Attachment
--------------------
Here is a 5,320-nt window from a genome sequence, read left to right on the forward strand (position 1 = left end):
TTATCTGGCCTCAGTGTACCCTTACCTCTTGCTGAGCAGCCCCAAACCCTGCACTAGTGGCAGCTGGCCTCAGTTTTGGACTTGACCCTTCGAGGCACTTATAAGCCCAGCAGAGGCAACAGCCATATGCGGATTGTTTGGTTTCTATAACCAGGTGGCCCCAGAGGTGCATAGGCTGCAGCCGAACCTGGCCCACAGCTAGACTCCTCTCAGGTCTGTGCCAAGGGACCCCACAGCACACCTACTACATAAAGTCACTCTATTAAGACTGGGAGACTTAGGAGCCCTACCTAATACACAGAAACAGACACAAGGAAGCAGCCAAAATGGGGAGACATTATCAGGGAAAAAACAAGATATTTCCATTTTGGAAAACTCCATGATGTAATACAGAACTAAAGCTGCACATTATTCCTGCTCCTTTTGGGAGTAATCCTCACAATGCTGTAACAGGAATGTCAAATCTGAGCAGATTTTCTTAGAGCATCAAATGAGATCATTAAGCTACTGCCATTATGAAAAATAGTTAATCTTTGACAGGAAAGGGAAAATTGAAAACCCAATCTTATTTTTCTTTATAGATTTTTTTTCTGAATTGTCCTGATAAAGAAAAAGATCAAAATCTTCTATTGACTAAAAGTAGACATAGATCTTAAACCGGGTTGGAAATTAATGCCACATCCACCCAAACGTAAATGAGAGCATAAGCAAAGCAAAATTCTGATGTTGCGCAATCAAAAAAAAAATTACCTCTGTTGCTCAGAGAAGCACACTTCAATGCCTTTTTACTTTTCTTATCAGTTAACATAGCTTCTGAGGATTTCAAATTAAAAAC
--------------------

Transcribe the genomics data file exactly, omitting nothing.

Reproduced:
Here is a 5,320-nt window from a genome sequence, read left to right on the forward strand (position 1 = left end):
TTATCTGGCCTCAGTGTACCCTTACCTCTTGCTGAGCAGCCCCAAACCCTGCACTAGTGGCAGCTGGCCTCAGTTTTGGACTTGACCCTTCGAGGCACTTATAAGCCCAGCAGAGGCAACAGCCATATGCGGATTGTTTGGTTTCTATAACCAGGTGGCCCCAGAGGTGCATAGGCTGCAGCCGAACCTGGCCCACAGCTAGACTCCTCTCAGGTCTGTGCCAAGGGACCCCACAGCACACCTACTACATAAAGTCACTCTATTAAGACTGGGAGACTTAGGAGCCCTACCTAATACACAGAAACAGACACAAGGAAGCAGCCAAAATGGGGAGACATTATCAGGGAAAAAACAAGATATTTCCATTTTGGAAAACTCCATGATGTAATACAGAACTAAAGCTGCACATTATTCCTGCTCCTTTTGGGAGTAATCCTCACAATGCTGTAACAGGAATGTCAAATCTGAGCAGATTTTCTTAGAGCATCAAATGAGATCATTAAGCTACTGCCATTATGAAAAATAGTTAATCTTTGACAGGAAAGGGAAAATTGAAAACCCAATCTTATTTTTCTTTATAGATTTTTTTTCTGAATTGTCCTGATAAAGAAAAAGATCAAAATCTTCTATTGACTAAAAGTAGACATAGATCTTAAACCGGGTTGGAAATTAATGCCACATCCACCCAAACGTAAATGAGAGCATAAGCAAAGCAAAATTCTGATGTTGCGCAATCAAAAAAAAAATTACCTCTGTTGCTCAGAGAAGCACACTTCAATGCCTTTTTACTTTTCTTATCAGTTAACATAGCTTCTGAGGATTTCAAATTAAAAAC